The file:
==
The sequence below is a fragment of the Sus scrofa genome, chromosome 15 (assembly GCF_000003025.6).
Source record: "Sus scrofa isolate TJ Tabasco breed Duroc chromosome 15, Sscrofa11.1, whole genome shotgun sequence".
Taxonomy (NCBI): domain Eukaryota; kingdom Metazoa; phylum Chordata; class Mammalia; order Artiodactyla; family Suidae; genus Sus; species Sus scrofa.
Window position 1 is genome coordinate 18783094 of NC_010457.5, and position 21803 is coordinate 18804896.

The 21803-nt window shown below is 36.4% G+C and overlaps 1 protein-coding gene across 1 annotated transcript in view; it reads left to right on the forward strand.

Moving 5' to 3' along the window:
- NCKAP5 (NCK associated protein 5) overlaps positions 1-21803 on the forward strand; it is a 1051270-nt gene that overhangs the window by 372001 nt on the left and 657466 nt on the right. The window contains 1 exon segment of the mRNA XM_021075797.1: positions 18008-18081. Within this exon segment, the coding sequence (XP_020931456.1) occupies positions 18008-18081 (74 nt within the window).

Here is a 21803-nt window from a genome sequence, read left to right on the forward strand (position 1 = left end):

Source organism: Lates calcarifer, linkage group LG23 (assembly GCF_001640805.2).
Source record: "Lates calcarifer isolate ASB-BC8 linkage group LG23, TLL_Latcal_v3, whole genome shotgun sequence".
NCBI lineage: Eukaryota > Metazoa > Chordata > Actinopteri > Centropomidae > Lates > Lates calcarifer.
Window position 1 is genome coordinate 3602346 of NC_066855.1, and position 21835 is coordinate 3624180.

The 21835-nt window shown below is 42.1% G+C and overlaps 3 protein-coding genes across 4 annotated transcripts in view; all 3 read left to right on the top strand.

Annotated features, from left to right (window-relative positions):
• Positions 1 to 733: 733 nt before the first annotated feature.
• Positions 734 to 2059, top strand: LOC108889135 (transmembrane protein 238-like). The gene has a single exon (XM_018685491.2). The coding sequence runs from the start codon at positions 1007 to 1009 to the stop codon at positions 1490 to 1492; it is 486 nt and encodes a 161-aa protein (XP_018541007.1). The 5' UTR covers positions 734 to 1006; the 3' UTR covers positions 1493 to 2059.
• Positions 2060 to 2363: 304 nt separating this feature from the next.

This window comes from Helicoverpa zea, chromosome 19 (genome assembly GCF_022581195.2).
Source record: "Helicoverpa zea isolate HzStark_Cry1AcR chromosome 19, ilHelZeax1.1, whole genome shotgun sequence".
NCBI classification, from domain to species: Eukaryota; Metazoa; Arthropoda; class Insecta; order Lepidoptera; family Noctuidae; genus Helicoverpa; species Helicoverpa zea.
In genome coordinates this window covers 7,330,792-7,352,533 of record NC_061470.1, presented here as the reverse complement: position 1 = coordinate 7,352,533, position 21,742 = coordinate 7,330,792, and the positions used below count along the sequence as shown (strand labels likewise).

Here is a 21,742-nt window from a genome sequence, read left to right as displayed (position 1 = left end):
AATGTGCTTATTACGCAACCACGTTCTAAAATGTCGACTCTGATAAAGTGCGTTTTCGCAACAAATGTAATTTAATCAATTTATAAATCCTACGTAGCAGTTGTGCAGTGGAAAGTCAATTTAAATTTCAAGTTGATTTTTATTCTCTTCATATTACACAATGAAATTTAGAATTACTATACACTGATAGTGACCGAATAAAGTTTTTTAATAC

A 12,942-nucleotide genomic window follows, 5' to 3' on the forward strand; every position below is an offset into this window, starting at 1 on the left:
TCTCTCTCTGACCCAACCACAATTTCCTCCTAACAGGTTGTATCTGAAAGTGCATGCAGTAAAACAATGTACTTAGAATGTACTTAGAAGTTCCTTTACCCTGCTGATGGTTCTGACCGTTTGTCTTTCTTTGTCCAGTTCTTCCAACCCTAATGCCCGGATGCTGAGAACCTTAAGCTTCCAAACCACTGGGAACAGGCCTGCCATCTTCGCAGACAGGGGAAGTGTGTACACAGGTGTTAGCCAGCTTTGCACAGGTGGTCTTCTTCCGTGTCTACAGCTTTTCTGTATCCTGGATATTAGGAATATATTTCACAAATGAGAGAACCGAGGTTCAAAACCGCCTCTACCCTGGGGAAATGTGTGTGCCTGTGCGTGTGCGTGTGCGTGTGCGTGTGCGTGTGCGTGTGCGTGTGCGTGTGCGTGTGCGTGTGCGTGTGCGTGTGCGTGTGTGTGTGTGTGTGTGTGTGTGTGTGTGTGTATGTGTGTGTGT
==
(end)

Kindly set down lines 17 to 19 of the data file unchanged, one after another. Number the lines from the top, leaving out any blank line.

• Positions 2060 to 2363: 304 nt separating this feature from the next.

This window comes from Helicoverpa zea, chromosome 19 (genome assembly GCF_022581195.2).
Source record: "Helicoverpa zea isolate HzStark_Cry1AcR chromosome 19, ilHelZeax1.1, whole genome shotgun sequence".